American Indian Education: Counternarratives in Racism, Struggle, and the Law
Matthew L. M. Fletcher
Michigan State University College of Law
AMERICAN INDIAN EDUCATION: COUNTERNARRATIVES IN RACISM, STRUGGLE, AND THE LAW, Routledge, 2008
MSU Legal Studies Research Paper No. 06-13
America Indian culture and traditions have survived an unusual amount of oppressive federal and state educational policies intended to assimilate Indian people and destroy their cultures and languages. Yet, Indian culture, traditions, and people often continue to be treated as objects in the classroom and in the curriculum. Using a critical race theory framework and a unique counternarrative methodology, American Indian Education explores a host of modern educational issues facing American Indian peoples - from the impact of Indian sports mascots on students and communities, to the uses and abuses of law that often never reach a courtroom, and the intergenerational impacts of American Indian education policy on Indian children today. By interweaving empirical research with accessible composite narratives, Matthew Fletcher breaches the gap between solid educational policy and the on-the-ground reality of Indian students, highlighting the challenges faced by American Indian students and paving the way for an honest discussion about solutions.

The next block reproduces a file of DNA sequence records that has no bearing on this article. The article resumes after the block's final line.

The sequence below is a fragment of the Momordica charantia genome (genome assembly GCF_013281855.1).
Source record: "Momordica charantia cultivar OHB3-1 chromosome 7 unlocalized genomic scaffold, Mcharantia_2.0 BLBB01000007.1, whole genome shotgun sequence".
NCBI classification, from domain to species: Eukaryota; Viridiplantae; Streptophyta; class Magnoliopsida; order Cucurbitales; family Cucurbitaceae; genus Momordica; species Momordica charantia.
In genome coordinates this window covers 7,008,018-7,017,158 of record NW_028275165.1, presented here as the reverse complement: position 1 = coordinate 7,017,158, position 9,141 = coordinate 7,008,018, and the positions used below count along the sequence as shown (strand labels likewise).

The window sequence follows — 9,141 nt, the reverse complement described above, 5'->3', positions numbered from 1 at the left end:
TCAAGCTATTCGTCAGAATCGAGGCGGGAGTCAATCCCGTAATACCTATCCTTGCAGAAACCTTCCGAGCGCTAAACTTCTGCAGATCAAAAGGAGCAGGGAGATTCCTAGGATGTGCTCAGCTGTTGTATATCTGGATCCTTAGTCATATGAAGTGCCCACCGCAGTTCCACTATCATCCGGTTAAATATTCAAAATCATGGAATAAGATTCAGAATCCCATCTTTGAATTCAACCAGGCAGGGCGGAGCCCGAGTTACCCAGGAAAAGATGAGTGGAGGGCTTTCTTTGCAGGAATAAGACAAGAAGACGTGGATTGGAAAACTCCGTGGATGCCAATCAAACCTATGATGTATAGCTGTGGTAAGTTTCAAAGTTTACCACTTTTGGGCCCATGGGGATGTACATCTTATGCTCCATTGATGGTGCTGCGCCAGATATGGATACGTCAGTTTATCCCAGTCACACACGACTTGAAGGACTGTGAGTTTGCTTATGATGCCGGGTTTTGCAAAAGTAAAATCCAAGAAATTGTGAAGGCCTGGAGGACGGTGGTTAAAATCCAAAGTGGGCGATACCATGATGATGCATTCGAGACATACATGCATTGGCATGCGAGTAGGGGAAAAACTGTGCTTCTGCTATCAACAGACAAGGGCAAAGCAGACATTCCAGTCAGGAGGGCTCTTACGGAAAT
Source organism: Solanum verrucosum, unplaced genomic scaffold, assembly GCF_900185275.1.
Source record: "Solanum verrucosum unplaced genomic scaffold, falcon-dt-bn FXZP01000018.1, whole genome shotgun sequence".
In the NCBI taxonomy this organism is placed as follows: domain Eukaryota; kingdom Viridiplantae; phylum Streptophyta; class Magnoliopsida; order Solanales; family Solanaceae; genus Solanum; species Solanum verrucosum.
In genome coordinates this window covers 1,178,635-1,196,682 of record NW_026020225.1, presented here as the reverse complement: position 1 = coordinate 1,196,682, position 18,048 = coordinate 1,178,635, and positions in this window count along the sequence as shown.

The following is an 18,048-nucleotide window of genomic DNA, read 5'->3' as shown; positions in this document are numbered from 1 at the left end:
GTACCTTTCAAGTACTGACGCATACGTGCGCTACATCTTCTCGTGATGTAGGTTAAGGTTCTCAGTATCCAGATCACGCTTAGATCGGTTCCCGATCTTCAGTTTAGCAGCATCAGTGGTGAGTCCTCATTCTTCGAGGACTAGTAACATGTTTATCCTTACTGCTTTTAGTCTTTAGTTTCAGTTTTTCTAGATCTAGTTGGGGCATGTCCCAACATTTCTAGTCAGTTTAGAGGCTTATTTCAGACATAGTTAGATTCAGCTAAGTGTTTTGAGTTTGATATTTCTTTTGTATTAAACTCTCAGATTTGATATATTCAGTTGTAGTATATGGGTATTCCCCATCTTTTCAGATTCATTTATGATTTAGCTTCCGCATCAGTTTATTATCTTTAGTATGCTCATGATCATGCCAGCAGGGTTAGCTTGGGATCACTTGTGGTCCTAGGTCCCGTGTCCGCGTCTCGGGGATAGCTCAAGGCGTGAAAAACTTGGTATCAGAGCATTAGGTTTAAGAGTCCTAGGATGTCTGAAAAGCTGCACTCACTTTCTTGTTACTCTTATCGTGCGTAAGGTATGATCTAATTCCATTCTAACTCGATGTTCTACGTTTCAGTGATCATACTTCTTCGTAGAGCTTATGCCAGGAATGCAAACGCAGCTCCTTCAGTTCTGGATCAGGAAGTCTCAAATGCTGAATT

Number of Pages in PDF File: 23
Keywords: American Indian Law, education law, critical race theoryAccepted Paper Series
Date posted: May 27, 2008
© 2014 Social Science Electronic Publishing, Inc. All Rights Reserved.
This page was processed by apollo1 in 0.484 seconds